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SSJIDs advantage: Cash
Prudent management makes move possible
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There are 61 million reasons why the South San Joaquin Irrigation District leaders are confident they’re on firm ground when it comes to being able to purchase and separate the PG&E system in Manteca, Ripon, and Escalon while upgrading service and cutting rates 15 percent across the board.

Those 61million reasons are in the form of dollars the SSJID has been accumulating in an undistributed reserve from the board’s stewardship of the district’s share of hydroelectric revenue from the Tri-Dam Project SSJID operates in conjunction with Oakdale Irrigation District.

At a time when virtually every California public agency is pondering rate increases, furloughing workers, slashing budgets and cutting back servcie the SSJID is forging ahead with major initiatives from a massive water conservation and quality program by converting irrigation canals southwest of Manteca into a closed pipe system to solar power initiatives. The SSJID also has kept rates unchanged for irrigation customers for more than two decades while managing the system well enough to have water when other areas don’t.

They went as far as even suspending basic water charges last year. It would be the same as the State of California operating for a year without collecting a large chunk of revenue while maintaining services and actually socking away another $10 million annually.

Upgrades to the irrigation system that has been in place for 100 years and aiming to provide less expensive retail power is part of what the board likes to refer to as “sharing the benefits of the Tri-Dam Project.”

At one point during a previous battle over SSJID trying to enter the retail power business, a PG&E representatives argued that the money – the $10 million plus generated by revenue from Tri-Dam – could simply go into reducing irrigation costs and upgrading the system.

The board didn’t see it that way. They wanted to use the revenue to reduce the costs to residents, businesses and government agencies alike when buying the very thing the SSJID generate on a wholesale basis - electricity. It was a way of “repaying” the debt incurred by all property owners – and not just farmers – in founding and securing the initial SSJID facilities’ a century ago. Other ways of sharing the benefit by electrical rebates to PG&E customers was considered minimal compared to what putting in place a lower cost and upgraded retail power system could do.

As things stand today based on an appraisal of the PG&E assets conducted by a specialized consultant hired by SSJID, the district has enough money in its undistributed cash reserves to pay for the system outright.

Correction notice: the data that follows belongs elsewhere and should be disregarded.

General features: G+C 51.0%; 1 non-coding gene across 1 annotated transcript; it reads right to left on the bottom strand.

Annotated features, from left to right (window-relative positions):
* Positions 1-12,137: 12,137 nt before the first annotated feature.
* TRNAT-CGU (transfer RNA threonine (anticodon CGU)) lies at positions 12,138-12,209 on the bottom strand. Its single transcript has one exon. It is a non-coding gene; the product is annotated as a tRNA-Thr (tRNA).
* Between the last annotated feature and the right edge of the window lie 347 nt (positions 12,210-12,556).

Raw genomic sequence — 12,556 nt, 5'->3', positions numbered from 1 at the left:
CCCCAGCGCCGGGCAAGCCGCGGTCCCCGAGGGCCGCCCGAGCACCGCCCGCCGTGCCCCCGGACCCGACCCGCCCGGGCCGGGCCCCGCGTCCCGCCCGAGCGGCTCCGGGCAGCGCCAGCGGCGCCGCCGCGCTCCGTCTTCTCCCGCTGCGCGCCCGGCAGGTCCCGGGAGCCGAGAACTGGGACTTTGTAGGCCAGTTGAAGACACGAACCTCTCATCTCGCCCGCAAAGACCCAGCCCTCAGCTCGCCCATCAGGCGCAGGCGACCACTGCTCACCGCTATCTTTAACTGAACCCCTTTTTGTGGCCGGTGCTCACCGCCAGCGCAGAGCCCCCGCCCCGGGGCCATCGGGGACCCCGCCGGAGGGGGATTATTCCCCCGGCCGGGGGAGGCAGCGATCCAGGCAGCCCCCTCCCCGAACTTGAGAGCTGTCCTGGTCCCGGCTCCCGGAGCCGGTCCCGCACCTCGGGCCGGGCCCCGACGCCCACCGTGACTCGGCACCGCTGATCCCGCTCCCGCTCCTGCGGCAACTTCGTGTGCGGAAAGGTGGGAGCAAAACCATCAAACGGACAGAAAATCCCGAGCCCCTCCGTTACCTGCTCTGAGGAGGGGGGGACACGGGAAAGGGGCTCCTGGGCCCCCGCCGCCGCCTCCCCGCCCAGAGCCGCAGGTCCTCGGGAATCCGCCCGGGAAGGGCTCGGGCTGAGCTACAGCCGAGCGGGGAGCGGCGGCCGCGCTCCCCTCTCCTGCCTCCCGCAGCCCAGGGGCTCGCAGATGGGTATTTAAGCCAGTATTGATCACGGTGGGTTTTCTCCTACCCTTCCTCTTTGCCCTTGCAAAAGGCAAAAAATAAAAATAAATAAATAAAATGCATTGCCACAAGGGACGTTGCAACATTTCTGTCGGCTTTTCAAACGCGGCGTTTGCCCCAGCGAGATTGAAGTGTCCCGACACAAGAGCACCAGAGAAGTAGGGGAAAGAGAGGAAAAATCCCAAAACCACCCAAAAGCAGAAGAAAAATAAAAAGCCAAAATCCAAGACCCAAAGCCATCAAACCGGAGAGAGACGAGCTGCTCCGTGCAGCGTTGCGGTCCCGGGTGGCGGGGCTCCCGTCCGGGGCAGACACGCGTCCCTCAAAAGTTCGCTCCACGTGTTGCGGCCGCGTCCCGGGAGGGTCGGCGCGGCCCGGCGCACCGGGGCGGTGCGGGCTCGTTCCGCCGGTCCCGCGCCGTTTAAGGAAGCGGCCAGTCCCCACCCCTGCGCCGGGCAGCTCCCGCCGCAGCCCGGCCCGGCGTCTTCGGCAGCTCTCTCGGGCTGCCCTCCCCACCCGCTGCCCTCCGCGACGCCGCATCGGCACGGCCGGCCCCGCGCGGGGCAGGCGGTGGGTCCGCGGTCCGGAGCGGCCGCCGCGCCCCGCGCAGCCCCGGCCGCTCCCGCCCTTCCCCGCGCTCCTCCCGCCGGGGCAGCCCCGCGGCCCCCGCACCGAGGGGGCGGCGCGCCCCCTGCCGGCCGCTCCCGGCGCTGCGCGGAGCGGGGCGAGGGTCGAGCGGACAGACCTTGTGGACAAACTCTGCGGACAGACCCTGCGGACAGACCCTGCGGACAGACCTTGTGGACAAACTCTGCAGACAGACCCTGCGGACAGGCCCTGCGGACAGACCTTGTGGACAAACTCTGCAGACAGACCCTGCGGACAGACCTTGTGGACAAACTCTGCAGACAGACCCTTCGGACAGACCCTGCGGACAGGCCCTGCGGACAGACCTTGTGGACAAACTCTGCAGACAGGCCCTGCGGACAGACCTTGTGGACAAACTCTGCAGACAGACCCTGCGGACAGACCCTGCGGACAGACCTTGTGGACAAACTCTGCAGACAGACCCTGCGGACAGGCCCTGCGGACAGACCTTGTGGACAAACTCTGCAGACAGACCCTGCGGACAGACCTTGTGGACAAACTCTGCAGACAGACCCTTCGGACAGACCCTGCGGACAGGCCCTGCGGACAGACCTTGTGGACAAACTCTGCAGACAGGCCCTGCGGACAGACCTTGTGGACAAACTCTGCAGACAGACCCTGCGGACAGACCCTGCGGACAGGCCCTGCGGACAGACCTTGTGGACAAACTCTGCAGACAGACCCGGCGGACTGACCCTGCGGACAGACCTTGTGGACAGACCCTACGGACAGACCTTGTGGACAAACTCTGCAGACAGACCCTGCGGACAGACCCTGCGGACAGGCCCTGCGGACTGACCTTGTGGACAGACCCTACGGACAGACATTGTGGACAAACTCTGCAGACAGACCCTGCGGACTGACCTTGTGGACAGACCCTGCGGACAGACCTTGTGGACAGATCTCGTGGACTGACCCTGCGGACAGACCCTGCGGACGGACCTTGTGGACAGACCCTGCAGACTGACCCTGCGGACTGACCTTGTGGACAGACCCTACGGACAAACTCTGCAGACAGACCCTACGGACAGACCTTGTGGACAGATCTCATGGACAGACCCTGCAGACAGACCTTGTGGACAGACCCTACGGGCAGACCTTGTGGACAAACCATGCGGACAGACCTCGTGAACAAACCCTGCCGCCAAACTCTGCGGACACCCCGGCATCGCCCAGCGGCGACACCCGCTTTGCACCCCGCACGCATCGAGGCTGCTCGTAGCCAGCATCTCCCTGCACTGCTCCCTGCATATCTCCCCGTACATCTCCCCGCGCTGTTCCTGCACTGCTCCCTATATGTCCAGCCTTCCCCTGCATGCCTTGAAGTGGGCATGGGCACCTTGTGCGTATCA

That, however, would not be the most prudent way of proceeding.

SSJID’s unrestricted cash reserves will keep growing
The district instead plans to launch the retail system with $10 million from its undistributed reserves. The fact they will still have almost $45 million in undistributed reserves the year after starting the system will allow the district to secure high investment grade ratings for taxable and non-taxable bonds to acquire and upgrade the system.

In the initial four years that would be an $8.7 million annual debt servcie. Even if Tri-Dam didn’t generate another penny – which is highly unlikely as it has been bringing in a minimum of $10 million a year from power sales – and the district didn’t collect a dime from its systems, the SSJID could still pay debt servcie and have money left in its bank accounts.

That undistributed cash reserves are expected to reach $75 million by 2014 after retail start-up expenses are incurred. The undistributed cash reserve is designed as a safety value should the district ever need help making its debt servcie on retail power. It is what will allow the district to retain the highest possible bond rating.  The annual debt level peaks out at $10.8 million annually after five years and stays that way until bonds are paid off in 2040.

The business plan also provides for capital improvements to be made to the system after the initial start-up and upgrades five years into the SSJID selling retail power. It starts at $3.3 million a year and escalates up to $7.1 million annually by 2040.

Based on bond counsel research, the SSJID’s business plan for retail would continually build an ending cash balance each year start at $15.7 million the first year, reaching $45.8 million after five years, $90.8 million in 10 years, $319.9 million in 20 years, and $764.6 million in 30 years.

The Tri-Dam Project was financed by selling wholesale power to PG&E over 50 years. Tri-Dam is a series of three dams with hydroelectric plants on the Stanislaus River. After the bonds were paid off, instead of money going to debt service it went to unrestricted cash reserves.

The district intends to keep using those unrestricted cash reserves as they go to upgrade and reduce costs for its water side – just like PG&E suggested – as well a guarantee rates will be at least 15 percent lower than what PG&E charges at any given time.